Ren Ci flouted guidelines: Charity Council head
By Theresa Tan
REN CI Hospital and Medicare Centre, now under probe for financial irregularities, had contravened certain guidelines on how charities should be run when it gave out interest-free loans.
For example, under the new Code of Governance for charities and Institutions of a Public Character (IPC), it was required to obtain board approval for any loans made by the charity, said Mrs Fang Ai Lian, chairman of the Charity Council, on Monday.
Mrs Fang told the media at the launch of the Code: 'What was done was not something in the best interest of the charity.'
Besides, there was a conflict of interest in Ren Ci's case as its honorary chief executive, Venerable Ming Yi, is one of the owners of a business that Ren Ci lent money to, she pointed out.
The Health Ministry is now probing Ren Ci, one of Singapore's largest charities, after it discovered that it has given out millions of dollars in interest-free loans to various companies. Some of these loans were made, apparently, without board approval.
Also, there were discrepancies between what the charity recorded it had lent and what the companies involved recorded it had borrowed.
Under the new Code, there should be procedures to handle conflict of interest situations, for example, when a board member has vested interest in businesses the charity deals with.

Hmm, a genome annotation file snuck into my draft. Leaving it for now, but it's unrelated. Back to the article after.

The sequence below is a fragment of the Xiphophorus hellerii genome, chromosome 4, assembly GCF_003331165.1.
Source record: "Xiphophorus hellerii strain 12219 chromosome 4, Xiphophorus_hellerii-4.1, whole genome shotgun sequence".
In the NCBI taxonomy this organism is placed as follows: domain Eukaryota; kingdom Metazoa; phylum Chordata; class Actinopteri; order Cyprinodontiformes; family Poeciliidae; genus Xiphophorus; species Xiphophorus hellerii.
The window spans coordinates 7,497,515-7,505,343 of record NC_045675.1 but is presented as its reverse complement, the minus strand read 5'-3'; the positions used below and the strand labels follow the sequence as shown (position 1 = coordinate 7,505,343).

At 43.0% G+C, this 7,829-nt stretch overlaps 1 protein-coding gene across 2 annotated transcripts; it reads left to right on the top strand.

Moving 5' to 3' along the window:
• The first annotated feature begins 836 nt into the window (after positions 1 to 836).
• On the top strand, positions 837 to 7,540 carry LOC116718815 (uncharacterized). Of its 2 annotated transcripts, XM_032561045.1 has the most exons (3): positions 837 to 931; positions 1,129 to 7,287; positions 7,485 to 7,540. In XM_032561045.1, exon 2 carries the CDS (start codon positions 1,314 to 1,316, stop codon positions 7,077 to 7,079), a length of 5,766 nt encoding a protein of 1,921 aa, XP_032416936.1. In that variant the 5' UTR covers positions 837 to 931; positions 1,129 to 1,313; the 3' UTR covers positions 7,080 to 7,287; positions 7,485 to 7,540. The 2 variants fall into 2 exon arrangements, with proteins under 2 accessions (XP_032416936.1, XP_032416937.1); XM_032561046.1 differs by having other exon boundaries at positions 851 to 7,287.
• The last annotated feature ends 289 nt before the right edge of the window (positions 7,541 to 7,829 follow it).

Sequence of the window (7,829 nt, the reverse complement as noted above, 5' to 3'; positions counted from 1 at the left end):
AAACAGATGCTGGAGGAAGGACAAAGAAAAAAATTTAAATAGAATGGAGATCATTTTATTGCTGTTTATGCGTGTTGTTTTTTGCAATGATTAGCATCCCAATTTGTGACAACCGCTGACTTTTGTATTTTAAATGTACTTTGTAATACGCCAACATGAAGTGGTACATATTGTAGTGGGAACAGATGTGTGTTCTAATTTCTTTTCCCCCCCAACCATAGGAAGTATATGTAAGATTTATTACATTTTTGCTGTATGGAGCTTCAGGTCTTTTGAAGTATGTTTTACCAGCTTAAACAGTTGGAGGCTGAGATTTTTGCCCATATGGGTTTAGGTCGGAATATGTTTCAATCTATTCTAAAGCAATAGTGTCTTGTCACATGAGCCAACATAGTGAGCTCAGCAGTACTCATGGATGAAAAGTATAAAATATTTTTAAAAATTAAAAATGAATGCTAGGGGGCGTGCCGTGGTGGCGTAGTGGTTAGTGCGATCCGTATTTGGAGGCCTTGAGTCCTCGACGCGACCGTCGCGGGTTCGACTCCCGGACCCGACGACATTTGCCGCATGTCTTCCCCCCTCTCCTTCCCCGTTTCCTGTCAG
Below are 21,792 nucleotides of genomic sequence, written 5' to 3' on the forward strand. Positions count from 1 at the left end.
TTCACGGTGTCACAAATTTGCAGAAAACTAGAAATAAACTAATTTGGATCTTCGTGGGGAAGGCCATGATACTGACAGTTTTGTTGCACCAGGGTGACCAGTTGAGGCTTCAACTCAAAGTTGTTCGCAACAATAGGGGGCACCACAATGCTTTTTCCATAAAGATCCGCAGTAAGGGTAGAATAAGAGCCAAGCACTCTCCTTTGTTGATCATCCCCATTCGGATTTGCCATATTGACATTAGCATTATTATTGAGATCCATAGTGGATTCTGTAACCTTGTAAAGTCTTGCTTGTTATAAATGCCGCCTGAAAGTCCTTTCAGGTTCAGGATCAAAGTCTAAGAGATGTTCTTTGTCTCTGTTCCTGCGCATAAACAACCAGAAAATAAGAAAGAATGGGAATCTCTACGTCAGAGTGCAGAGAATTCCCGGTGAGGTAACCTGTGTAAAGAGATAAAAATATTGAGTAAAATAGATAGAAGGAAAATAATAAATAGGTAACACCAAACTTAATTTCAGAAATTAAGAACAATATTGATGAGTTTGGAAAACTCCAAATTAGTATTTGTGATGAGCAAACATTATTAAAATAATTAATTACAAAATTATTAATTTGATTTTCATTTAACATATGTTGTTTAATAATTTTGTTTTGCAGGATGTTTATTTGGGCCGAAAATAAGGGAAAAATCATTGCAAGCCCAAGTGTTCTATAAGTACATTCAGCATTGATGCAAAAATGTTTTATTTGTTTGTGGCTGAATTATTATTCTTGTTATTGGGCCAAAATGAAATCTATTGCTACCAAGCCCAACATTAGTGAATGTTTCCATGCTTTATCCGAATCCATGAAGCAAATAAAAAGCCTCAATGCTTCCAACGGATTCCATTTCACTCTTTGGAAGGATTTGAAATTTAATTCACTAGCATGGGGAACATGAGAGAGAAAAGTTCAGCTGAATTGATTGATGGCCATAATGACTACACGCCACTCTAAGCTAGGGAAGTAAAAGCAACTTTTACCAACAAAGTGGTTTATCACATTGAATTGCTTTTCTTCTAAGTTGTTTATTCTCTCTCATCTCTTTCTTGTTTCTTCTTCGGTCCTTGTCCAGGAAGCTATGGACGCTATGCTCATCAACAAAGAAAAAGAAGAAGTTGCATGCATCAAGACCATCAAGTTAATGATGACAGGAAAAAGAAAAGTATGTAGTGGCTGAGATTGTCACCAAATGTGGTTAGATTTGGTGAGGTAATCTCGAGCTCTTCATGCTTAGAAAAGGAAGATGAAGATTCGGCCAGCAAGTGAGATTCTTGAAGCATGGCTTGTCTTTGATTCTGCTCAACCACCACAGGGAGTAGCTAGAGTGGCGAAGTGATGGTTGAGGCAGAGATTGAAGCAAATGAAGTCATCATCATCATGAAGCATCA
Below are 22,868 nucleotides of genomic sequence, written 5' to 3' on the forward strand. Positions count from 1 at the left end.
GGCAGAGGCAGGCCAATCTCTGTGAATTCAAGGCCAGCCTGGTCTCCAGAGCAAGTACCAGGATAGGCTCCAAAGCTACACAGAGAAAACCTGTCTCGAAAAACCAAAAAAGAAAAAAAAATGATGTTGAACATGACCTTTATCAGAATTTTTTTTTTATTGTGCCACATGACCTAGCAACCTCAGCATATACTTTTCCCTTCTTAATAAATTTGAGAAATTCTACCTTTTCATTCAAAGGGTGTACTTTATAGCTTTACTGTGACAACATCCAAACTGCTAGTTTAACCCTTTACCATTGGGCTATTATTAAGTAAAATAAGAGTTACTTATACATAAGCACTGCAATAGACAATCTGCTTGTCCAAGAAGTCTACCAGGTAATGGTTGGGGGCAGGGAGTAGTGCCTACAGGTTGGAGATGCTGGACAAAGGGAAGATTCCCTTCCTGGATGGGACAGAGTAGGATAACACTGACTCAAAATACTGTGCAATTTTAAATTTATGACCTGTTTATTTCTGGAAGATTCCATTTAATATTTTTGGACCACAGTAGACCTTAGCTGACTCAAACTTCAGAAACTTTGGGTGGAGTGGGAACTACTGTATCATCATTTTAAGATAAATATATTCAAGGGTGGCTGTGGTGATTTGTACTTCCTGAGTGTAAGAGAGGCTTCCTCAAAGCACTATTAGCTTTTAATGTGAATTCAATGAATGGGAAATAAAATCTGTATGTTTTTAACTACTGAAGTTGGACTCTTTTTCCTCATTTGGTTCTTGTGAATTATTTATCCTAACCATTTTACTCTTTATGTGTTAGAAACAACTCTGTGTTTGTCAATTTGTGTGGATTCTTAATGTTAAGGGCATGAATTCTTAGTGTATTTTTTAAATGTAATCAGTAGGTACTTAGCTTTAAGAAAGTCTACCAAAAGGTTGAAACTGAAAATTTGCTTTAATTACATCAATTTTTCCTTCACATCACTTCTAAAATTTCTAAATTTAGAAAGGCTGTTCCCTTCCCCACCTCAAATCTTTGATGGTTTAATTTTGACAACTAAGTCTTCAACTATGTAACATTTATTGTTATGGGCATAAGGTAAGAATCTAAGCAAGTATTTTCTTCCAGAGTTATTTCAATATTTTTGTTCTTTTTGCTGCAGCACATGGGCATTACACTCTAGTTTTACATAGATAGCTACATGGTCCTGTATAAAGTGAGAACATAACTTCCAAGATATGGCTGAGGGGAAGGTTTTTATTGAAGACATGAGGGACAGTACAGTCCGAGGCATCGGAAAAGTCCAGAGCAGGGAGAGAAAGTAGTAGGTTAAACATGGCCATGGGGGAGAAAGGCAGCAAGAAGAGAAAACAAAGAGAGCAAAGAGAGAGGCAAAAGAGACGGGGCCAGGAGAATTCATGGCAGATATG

One guideline is that the board member should not vote on the matter or take part in discussions regarding the business.
Also read New Code of Governance for charities and IPCs
Nov 26, 2007
New code of governance for charities and IPCs
IGNORANCE of best practices can no longer be an excuse for charities that don't keep their house in order.
A comprehensive set of guidelines on how these custodians of public donations should run themselves was released on Monday.
They range from how charities should manage programmes and raise funds to who should sit on their boards.
The code of governance for charities and Institutions of Public Character was drafted and finalised by the Charity Council after extensive public feedback.
It marks the first time that guidelines have been spelt out for all registered charities in Singapore, which are grouped according to the arts and heritage, community, education, health, religion, sports, social service and youth.
While some, like the social service sector, had their own codes of governance, others, such as religious groups, had none.
With such an overarching document looming, feedback to the draft was passionate.
A public consultation exercise between June and August drew response from more than 700 charities, out of a total of about 1,900 in Singapore.
The council received 1,000 individual views and 200 written responses.
It considered the feedback, and made the code 'less onerous' for charities to implement, said chairman Fang Ai Lian.
For instance, the guideline now allows up to a third of the board to be made up of paid staff.
In its draft, the council had proposed that the board should be totally separate from its executive management.
But religious charities and many small arts and sports groups asked for leeway on this, said Mr Rajaram Ramiah, a lawyer who sits on the council.